By BRENDAN McGAUGHEY
Capital News Service
LANSING — Competing in a Halloween-themed bicycle race and teaching other cyclists how to maintain their bikes are only two of the duties shared by members of the Mount Pleasant Bike Cooperative.
“I live without a car, so I bike almost everywhere,” said Colin Hodo, the co-op’s unofficial shop manager. “My life is generally more fun, slightly more dangerous, healthier and far cheaper than it would be with a car.”
The co-op has a basement workshop at Justice Records in the city’s downtown. It’s littered with shattered records from the store above it, bike grease, tools, tires and the sweat of members striving to make biking more affordable and accessible.
Hundreds of similar cooperatives exist across the nation, although many community residents are unaware of them. These nonprofit groups provide affordable access to cycling and to tools to repair and maintain members’ bikes. They also host seminars and workshops, surviving through donations, grants and fundraisers.
Cooperatives are often based in larger cities or college towns, including Lansing, which last year became the first Michigan city to pass a pro-bike “Complete Streets” ordinance. Lansing’s action was followed by statewide Complete Streets law that established a Michigan transportation fund to support additional bike lanes and overall roadway safety.
Michigan was the fifth state in the Great Lakes region to pass statewide legislation. Illinois was first in 2007, followed by Minnesota, Wisconsin and Pennsylvania. Such legislation aims to provide safe, comprehensive streets for all types of transit.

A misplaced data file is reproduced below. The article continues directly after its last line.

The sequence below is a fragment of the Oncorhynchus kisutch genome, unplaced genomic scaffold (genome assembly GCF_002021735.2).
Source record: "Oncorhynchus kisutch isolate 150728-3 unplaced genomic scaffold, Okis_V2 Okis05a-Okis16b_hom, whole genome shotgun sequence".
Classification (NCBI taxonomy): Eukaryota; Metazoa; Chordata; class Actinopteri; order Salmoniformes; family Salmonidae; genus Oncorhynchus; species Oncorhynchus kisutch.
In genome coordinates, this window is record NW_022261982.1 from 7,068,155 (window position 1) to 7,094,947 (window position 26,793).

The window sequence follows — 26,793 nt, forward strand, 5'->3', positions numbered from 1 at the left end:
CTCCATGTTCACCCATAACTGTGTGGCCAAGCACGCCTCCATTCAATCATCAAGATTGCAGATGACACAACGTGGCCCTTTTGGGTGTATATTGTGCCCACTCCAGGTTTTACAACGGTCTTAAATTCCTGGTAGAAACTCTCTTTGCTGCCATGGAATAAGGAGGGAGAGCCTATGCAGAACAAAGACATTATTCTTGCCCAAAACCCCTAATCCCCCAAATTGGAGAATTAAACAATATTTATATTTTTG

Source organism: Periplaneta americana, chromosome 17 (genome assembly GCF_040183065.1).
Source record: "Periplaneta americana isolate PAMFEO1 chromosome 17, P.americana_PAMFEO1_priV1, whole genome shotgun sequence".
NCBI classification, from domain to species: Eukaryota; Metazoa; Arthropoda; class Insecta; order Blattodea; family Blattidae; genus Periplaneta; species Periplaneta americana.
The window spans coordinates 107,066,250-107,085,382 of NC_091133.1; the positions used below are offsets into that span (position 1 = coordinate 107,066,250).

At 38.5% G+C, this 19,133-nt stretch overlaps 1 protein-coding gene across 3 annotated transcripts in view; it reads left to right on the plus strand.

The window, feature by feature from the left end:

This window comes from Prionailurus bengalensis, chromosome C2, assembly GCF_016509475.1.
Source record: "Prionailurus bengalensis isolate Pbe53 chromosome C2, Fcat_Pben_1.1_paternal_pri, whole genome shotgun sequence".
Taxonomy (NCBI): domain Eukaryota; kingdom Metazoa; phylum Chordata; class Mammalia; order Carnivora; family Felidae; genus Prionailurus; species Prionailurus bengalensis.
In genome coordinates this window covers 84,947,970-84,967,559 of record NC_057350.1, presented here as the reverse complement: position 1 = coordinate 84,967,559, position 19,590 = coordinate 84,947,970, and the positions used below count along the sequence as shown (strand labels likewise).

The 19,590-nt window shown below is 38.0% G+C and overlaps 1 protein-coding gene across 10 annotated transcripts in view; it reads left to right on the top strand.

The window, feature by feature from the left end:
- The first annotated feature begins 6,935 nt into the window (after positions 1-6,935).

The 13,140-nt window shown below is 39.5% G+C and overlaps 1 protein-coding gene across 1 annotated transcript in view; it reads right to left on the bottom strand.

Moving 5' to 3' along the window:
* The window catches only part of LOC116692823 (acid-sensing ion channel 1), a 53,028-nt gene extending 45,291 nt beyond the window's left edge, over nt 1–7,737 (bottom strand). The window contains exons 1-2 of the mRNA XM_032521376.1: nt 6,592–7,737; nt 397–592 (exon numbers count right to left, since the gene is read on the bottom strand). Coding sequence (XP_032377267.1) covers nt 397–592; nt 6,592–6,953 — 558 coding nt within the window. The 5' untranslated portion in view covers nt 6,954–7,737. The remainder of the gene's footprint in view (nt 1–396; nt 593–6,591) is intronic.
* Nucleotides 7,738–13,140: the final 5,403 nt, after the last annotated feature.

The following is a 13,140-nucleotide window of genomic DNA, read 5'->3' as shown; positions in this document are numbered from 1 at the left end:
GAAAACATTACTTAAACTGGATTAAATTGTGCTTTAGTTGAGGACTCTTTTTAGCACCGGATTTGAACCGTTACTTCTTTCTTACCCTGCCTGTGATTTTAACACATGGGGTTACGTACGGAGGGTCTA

The increasing popularity of cycling could escalate the growth of bicycle cooperatives, according to the Complete Streets Coalition, a national organization dedicated to safe access to streets for all users, including bicyclists.
Among the other Michigan co-ops are Back Alley Bikes in Detroit, MSU Bikes in East Lansing and Boston Square Community Bikes in Grand Rapids, according to the International Bicycle Fund.
“Communities tend to pass Complete Streets ordinances before a state does. It is sort of a trickle-up effect,” said Rory Neuner, who manages the Safe Routes to School National Partnership’s network for Michigan and nine other states..
Like many bike co-ops, the one in Mount Pleasant hosts free workshops and events to educate area residents and raise funds. For example, a seminar in August showed attendees how to create bike seat locks using old drive chains and inner tubes.
Joe Roggenbuck, who was among the group’s founders in 2009, said, “We try to reuse everything in one way or another.
“Whole bikes can be given to someone, and parts can be used to upgrade or replace broken parts on someone’s bike. Broken parts can be repurposed and turned into art, or the scrap metal can be sold,” Roggenbuck said.
(Brendan McGaughey writes for Great Lakes Echo.)
© 2010, Capital News Service, Michigan State University School of Journalism. Not to be reproduced without permission.